Barefoot Power in Australia is one of over 50 companies whose solar lights are being introduced to developing countries. In 2010 inventors Sam and Harry Andrews won the People’s Choice award on the Australian Broadcasting Commission’s “The New Inventors” television program, for the compact “Firefly” desklamp. The lamps are robust, fully guaranteed, and have a detachable solar panel which can also charge a phone. Larger lights can charge a radio. I brought one of the Firefly lamps back from Tanzania. I love it, it’s very light and bright. Fiona now travels in the Asia-Pacific region promoting the benefits of these solar lamps. Barefoot Power itself is “on a mission to … help eradicate energy poverty.”
Different organizations like the World Bank, the Lumina Project, Lighting Africa, and of course the companies that produce the lights, are helping to bring solar lighting technology to the developing world, from Mongolia to Fiji. Micro solar technology using the efficient light emitting diode (LED) is a safer, renewable, and ultimately cheaper alternative to kerosene, and it’s gradually finding its way into these communities. There’s an initial cost but the light soon pays for itself and frees up money for other essentials. Many of these lights are being distributed by encouraging entrepreneurship rather than by direct aid. Investors are gradually realizing there’s a huge market there.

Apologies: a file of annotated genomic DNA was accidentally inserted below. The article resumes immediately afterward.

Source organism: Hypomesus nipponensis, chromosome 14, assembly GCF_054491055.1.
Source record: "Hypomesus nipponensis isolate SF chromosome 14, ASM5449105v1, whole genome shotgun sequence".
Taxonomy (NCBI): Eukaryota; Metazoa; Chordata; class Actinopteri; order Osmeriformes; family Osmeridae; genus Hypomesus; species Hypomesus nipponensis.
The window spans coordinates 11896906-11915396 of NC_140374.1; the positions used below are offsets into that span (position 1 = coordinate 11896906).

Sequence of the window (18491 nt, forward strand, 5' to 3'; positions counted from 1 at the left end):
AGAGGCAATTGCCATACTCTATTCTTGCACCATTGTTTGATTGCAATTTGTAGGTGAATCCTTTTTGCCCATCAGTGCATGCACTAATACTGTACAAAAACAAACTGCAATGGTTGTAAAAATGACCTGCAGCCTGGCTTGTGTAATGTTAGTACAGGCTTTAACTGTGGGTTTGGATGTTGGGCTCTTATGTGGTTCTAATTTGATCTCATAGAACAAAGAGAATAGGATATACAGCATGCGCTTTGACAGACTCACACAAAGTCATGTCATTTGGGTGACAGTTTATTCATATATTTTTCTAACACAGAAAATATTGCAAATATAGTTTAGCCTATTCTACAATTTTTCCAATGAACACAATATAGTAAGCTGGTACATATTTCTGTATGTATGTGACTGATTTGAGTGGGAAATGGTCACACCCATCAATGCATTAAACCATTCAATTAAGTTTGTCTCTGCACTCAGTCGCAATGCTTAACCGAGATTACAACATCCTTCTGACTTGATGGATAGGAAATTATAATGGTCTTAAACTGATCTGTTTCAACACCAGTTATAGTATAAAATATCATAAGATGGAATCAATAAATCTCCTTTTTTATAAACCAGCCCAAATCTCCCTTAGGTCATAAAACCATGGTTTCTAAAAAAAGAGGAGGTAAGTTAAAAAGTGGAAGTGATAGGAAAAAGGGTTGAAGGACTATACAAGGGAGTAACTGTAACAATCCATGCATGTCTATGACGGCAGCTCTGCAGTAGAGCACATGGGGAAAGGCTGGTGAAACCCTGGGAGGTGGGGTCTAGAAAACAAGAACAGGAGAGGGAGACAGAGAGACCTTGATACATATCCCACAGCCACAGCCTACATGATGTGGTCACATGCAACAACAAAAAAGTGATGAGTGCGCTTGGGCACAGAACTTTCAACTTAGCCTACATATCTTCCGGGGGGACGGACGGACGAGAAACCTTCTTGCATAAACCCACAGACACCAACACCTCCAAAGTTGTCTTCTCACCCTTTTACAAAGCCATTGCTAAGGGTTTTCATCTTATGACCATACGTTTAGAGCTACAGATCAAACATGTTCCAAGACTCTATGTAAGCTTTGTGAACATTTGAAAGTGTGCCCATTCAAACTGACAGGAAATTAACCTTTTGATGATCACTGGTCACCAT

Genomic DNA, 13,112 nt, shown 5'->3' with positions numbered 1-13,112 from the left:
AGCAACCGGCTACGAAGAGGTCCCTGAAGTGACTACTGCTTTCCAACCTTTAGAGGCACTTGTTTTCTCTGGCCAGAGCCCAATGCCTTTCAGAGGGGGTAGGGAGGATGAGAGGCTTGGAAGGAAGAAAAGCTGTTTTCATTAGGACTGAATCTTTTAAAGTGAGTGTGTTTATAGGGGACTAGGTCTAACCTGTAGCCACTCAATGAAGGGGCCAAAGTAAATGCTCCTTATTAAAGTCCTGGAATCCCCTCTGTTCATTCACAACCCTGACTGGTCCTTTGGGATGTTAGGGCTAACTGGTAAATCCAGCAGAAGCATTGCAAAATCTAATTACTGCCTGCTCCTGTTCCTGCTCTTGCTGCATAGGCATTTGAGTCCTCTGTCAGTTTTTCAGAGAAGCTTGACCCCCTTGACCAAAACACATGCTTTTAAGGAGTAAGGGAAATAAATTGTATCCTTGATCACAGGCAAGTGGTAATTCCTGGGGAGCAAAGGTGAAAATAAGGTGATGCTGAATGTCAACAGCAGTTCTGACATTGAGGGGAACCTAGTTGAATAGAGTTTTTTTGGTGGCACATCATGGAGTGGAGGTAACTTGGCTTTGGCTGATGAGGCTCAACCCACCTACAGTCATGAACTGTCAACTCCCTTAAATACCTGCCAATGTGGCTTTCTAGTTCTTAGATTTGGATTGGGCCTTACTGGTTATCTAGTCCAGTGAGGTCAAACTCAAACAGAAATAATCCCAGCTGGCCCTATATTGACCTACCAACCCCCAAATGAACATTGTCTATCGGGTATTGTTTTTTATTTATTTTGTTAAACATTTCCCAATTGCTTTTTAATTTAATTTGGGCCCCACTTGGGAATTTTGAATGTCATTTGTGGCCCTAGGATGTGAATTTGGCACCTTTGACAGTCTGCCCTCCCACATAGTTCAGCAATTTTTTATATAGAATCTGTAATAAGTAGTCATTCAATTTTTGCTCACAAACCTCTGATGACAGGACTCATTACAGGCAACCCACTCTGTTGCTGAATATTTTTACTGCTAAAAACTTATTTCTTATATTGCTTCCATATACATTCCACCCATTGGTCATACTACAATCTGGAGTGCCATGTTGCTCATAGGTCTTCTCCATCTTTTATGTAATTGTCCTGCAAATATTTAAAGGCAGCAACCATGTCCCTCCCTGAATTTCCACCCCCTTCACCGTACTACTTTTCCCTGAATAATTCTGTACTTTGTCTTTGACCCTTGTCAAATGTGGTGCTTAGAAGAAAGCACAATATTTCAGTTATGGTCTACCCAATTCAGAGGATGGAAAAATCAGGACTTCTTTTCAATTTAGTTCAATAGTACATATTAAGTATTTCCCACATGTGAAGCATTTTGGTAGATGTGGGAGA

Solar lighting has a lot going for it in the developing world – reducing pollution, improving health and saving money. Not to mention an abundance of sunlight in most of these countries.
Financial assistance for the solar lighting projects in the Diocese of Ruaha, Anglican Church of Tanzania has been provided through the Ministry of Foreign Affairs of Finland, the Austrian Development Cooperation, the Australian High Commission in Nairobi, Medical Mission Aid and Anglican Relief and Development Fund Australia.
FURTHER READING (OPEN ACCESS – FREELY AVAILABLE)
NL Lam et al. 2012a. Kerosene: a review of household uses and their hazards in low- and middle-income countries. J Toxicol Environ Health B Crit Rev 15:396-432. PMC Public access author manuscript
Barefoot Power Lamp – The New Inventors, Australian Broadcasting Corporation.
J Stumpf, Climate impacts of kerosene lamps used in developing countries. Environmental Factor, Jan 2013 – online news source from the National Institutes of Environmental Health Sciences (a story on the second Lam paper). https://www.niehs.nih.gov/news/newsletter/2013/1/science-kerosene/
The Lumina Project https://light.lbl.gov/
G Webster for CNN: Solar lamps replace toxic kerosene in poorest countries. https://edition.cnn.com/2012/01/10/tech/innovation/solar-powered-led-lamps/index.html
OTHER REFERENCES (PAY FOR ACCESS)
NL Lam et al. 2012b. Household Light Makes Global Heat: High Black Carbon Emissions From Kerosene Wick Lamps. Environ. Sci. Technol., 2012, 46:13531–8